If you are a musician for the money, it’s likely that your music is less appealing to the majority of your audience. But what about the companies who make music their business? The last few years has ushered in dramatic changes for the music industry and at this point most participants are struggling to survive. We’re going to take a look at Warner Music Group Corp (WMG) as a potential short candidate for the new year.
At first blush, you might think that WMG has a strong business which owns the rights to some very high profile artists. Warner represents Fleetwood Mac, Linkin Park, Gnarls Barkley, Faith Hill, and many other up and coming stars. Now my sense of pop culture is a bit deficient so these artists may not be a good representation of the talent Warner represents, but with the company pulling in more than $800 million dollars in revenue each quarter it is clear that they have at least a few products which resonate with the average music buyer.
But the technology changes in how music is distributed along with a sharp decline in the global economy has thrown WMG a one-two punch which has left profitability reeling. Today, many listeners use free services such as YouTube, or Pandora to listen to music, and the revenue models for these services are primarily based on advertising rather than the purchase of music. Warner has been scrambling to keep up with the changing world, but it currently appears that the company is falling behind from a business standpoint.
Just before Christmas, Warner announced a new agreement with Hulu in which WMG will offer music videos and concert footage to Hulu viewers. The agreement could help WMG capture some of the advertising revenue as they will likely operate under a revenue split agreement. Both companies are already working together to determine what content will be available with Muse being the first artist featured. Theoretically, as Warner exposes their artists to the broad audience which Hulu has assembled, sales of the artists records will pick up leading to stronger product revenue. But the success of this model has yet to be proven.
Last month Warner announced results for its fiscal fourth quarter which ended September 30. The company saw revenue of $861 million which was up 1% from last year. Management seemed especially proud of the fact that digital revenue was $184 million which represents 21% of total revenue. It stands to reason that in today’s technological world, media companies should see their digital revenue make up a larger portion of total revenue if they are to stay in business.
WMG had a strong quarter, increasing revenue, growing our cash balance to $384 million and raising digital revenue to 24% of total Recorded Music revenue. Over the fiscal year, even in the midst of difficult economic and industry trends, we grew our market share to 21% in the U.S. and continued progress on our key strategic goals: diversifying our revenue mix, improving our financial flexibility and maintaining our leadership in the industry’s digital transition. ~Edgar Bronfman Jr., CEO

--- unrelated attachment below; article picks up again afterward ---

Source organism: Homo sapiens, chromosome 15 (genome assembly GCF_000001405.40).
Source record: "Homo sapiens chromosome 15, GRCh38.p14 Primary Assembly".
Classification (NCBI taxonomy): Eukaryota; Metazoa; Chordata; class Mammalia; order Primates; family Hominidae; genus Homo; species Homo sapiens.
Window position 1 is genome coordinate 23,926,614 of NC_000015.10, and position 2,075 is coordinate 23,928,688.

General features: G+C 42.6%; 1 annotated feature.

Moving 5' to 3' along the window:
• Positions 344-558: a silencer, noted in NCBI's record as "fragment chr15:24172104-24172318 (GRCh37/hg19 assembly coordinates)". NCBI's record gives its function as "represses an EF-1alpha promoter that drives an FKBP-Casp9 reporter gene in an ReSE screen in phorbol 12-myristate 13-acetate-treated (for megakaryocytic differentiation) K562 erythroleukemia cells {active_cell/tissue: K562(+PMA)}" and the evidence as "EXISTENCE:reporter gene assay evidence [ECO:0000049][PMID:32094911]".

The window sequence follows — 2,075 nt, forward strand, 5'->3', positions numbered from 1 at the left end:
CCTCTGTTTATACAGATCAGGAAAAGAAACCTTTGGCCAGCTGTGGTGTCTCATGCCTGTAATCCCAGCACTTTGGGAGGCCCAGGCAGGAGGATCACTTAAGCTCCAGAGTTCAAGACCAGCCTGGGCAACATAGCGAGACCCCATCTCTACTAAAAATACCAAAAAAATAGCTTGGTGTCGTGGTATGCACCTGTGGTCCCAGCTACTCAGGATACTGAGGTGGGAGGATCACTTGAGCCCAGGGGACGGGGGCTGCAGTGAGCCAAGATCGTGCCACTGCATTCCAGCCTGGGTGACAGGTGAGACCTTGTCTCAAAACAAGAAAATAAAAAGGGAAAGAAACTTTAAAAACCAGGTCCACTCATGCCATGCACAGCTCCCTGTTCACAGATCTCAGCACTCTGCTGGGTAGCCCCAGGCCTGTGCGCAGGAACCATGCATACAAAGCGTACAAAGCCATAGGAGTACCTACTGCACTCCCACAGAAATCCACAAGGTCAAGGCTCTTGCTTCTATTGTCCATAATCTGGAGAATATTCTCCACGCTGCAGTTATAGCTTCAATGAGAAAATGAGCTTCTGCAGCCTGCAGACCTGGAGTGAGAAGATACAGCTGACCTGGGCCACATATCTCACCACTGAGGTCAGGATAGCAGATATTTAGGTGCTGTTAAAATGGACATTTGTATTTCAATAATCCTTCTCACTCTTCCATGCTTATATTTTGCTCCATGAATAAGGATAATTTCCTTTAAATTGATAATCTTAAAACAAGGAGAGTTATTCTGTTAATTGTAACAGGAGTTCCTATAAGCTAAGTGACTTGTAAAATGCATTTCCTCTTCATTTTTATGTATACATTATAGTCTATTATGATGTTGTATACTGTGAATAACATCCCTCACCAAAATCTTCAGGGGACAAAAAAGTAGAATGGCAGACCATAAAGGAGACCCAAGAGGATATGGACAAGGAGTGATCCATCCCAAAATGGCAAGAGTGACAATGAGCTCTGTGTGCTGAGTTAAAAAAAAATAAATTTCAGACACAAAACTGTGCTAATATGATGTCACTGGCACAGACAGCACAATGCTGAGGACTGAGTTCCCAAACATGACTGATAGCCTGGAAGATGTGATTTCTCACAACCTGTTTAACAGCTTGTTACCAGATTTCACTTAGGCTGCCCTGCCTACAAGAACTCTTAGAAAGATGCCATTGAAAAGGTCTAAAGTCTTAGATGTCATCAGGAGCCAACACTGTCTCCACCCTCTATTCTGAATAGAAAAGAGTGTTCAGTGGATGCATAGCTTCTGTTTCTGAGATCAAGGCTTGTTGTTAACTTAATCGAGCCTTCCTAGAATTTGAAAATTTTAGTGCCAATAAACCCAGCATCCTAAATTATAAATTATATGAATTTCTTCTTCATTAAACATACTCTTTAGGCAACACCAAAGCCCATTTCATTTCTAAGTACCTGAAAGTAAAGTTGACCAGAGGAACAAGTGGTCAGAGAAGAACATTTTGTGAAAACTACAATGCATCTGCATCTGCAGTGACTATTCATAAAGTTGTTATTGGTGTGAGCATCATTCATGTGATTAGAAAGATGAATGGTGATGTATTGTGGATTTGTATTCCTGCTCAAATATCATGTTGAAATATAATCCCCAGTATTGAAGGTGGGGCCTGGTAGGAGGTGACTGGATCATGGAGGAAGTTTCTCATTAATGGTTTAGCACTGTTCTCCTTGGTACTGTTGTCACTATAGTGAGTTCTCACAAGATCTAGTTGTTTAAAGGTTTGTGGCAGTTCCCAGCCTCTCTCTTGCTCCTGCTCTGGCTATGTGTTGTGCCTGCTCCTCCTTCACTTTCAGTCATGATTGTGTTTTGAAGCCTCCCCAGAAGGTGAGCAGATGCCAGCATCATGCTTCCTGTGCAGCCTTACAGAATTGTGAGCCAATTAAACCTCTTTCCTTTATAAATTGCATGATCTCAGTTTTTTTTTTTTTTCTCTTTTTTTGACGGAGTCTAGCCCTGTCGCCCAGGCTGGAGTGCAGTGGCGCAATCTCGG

To hear the CEO speak, you would think that this was a positive quarter for the music company. But in actuality, WMG ended up losing 12 cents per share for the quarter and a full 64 cents per share for the year. Also, while management may boast about their cash balance being a third of a billion dollars, you should note that long-term debt is stuck at $1.939 billion which dwarfs the company’s cash levels.
Warner’s balance sheet appears to carry a significant amount of risk. Total assets are listed at $4.07 billion with total liabilities listed at $4.21 billion. So the company actually has a negative book value. The asset side of the equation is also a bit disturbing with $1.04 billion in goodwill and another $1.32 billion in “intangible assets subject to amortization.” While I don’t necessarily doubt that these assets carry value, the math suggests that the company has a tangible book value that is more than $2 billion in the red! As long as the company can continue to service the large debt load, they will stay in business. But as we have seen in the past 18 months, there are times when debt service becomes nearly impossible even for strong companies.
Looking to 2010, analysts expect WMG to lose another 59 cents per share. Now that’s better than the 64 cent loss of 2009, but it still represents losses for shareholders. After rebounding from below $2.00 per share, the stock is now at $5.70 and appears very vulnerable. There is a significant amount of volatility, but I wouldn’t be surprised if the stock tested or even broke below it’s March low in the next 12 months.
One caveat is that the company has some relatively easy hurdles to beat in 2010 when compared to 2009. So it is not outlandish to think that the company could post revenue gains over last year, and profit losses that are less dramatic than we saw in 2009. News releases will likely be skewed positively so while the company is posting a loss, management assumes that it is good news. This positive spin could easily sent the stock higher – if only temporarily – which can cause losses if you are short.
So please use caution when trading WMG. It may make sense to use option strategies that lower risk such as shorting the stock and then selling puts, or buying the puts with the understanding that the time decay could make the trade less profitable than shorting the stock outright. But despite the volatility I expect the next year to favor short-sellers in this financially challenged stock.
Disclosure: Author does not have a position in WMG